Tuesday, January 28, 2020

Ohio appellate court refuses to enforce employment arbitration agreement as “unconscionable”


An agreement between an employer and its employees requires an employee to submit to “final and binding arbitration … any actual or alleged claim or liability, regardless of its nature” (other than claims for unemployment or workers’ compensation, or for violations of the National Labor Relations Act).

An employee sues in court for race discrimination and retaliation, and the employer moves the court to compel the employee to arbitration his claims pursuant to their agreement.

Monday, January 27, 2020

Does the ADA protect employees who travel to areas that potentially expose them to coronavirus?


Coronavirus is 2020’s pandemic du jour. It’s a serious, and potentially deadly, respiratory virus that (likely) started in Wuhan, China, and has now made its way into the U.S. with five confirmed cases.

Suppose you fire an employee who you fear might have been exposed to the virus. She exhibits no symptoms, but because she had recently traveled to an area in which she could have been exposed, you think it’s better safe than sorry not to have her work for you anymore. She sues for disability discrimination, claiming that you “regarded her” as disabled. Does she win her case? The outcome might surprise you.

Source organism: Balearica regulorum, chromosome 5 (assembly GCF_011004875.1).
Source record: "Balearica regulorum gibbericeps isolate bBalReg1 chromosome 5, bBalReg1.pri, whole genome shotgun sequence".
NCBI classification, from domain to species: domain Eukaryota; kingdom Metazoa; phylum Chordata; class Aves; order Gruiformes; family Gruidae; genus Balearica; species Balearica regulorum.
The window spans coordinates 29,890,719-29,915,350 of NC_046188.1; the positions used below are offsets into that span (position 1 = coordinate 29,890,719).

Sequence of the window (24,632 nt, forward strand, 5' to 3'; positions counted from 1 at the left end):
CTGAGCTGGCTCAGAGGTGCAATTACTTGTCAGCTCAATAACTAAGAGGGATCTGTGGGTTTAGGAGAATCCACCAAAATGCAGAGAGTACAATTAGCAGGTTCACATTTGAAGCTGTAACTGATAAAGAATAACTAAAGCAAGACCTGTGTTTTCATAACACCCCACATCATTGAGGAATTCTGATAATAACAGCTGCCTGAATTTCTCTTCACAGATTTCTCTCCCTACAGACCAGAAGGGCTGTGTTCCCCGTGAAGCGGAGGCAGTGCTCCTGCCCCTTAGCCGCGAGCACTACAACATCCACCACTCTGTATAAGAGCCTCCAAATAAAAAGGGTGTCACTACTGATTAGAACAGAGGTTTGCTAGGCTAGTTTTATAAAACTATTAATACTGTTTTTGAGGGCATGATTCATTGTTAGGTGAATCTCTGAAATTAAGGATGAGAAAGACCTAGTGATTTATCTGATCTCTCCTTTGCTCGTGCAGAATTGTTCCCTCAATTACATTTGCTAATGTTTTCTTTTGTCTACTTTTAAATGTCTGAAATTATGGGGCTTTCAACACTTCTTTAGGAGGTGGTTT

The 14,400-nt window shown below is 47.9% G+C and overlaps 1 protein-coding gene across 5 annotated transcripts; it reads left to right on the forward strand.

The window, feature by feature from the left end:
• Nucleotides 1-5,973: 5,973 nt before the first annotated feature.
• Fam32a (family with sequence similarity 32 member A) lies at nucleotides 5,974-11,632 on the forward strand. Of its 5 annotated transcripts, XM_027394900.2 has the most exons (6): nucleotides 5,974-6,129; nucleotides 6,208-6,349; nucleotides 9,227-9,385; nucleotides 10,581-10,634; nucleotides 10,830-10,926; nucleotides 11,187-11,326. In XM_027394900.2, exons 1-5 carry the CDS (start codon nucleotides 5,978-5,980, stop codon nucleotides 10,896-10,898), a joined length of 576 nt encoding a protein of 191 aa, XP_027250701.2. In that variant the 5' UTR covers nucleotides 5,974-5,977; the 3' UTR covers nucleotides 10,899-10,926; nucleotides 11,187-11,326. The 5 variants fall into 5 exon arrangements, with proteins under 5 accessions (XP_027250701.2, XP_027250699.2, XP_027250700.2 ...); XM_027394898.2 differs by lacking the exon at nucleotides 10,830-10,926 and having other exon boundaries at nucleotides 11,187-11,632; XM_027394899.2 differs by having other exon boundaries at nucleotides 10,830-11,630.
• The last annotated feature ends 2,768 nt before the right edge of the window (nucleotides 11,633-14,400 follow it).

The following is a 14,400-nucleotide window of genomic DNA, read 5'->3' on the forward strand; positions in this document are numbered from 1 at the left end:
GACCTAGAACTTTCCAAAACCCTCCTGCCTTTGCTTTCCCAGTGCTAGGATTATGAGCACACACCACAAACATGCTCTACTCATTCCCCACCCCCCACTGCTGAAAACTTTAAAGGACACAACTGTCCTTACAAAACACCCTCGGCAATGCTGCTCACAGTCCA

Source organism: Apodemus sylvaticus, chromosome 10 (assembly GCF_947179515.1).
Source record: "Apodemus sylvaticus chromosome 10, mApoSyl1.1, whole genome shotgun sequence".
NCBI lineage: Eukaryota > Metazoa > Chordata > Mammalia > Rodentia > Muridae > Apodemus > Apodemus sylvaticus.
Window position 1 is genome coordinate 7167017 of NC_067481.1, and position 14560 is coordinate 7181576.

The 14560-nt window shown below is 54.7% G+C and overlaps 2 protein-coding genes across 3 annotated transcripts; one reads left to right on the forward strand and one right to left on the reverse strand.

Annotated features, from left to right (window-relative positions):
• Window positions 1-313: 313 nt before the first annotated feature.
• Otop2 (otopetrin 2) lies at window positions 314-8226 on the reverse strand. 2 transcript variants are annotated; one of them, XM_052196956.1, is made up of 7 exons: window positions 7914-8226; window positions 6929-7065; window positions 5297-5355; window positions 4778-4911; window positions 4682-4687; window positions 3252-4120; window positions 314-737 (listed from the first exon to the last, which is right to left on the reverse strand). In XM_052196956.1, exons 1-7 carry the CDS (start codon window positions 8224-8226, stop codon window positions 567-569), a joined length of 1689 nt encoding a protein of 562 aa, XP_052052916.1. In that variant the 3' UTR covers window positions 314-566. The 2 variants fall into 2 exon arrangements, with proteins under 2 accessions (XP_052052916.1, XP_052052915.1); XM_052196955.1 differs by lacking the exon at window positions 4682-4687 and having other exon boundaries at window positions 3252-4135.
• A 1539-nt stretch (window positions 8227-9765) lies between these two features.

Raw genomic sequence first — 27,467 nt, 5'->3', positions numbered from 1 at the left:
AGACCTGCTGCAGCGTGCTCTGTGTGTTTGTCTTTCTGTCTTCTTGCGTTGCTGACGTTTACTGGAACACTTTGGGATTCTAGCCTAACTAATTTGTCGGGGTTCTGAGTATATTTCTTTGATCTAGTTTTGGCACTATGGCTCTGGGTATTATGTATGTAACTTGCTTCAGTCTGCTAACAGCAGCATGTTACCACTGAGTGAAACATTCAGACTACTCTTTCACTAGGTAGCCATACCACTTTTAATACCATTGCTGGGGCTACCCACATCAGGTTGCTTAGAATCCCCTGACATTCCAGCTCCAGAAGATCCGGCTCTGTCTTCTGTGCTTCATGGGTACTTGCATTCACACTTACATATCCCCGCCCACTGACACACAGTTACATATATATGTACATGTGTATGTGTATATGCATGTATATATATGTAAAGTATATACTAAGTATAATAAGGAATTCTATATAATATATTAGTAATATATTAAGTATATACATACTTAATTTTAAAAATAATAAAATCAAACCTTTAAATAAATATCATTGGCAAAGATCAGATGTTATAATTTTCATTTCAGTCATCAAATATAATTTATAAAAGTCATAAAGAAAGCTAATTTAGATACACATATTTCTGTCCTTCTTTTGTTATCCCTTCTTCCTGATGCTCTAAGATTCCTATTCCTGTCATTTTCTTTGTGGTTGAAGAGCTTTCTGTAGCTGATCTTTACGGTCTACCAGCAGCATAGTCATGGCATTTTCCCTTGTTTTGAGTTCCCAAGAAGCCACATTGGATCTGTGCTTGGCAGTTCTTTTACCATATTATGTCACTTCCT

Friday, January 24, 2020

WIRTW #584 (the “He’s not the Messiah” edition)


We’ve sadly reached the point in history at which legends of the entertainment world are going to start passing. Someday, we’ll lose Paul, and Betty, and Mick. And the world will gasp, and mourn, and remember. This week was one of those weeks.

We lost Terry Jones, one of the founding members of Monty Python. He was a comedy genius, most famous for depicting middle-aged housewives, usually with hilariously falsetto voices. One of those housewives, Brian’s mom in Life of Brian, uttered one of the greatest lines in movie history—”He’s not the Messiah, he’s a very naughty boy.”


I discovered Monty Python’s Flying Circus as a pre-teen, late at night on our local PBS station. Staying up late to watch it made me feel part of a special, subversive cult. Flying Circus is now readily available, on Netflix, BBC America, and IFC, I’m joyfully introducing it to my 11-year-old son, who loves all things silly. And above all else, Python was always silly.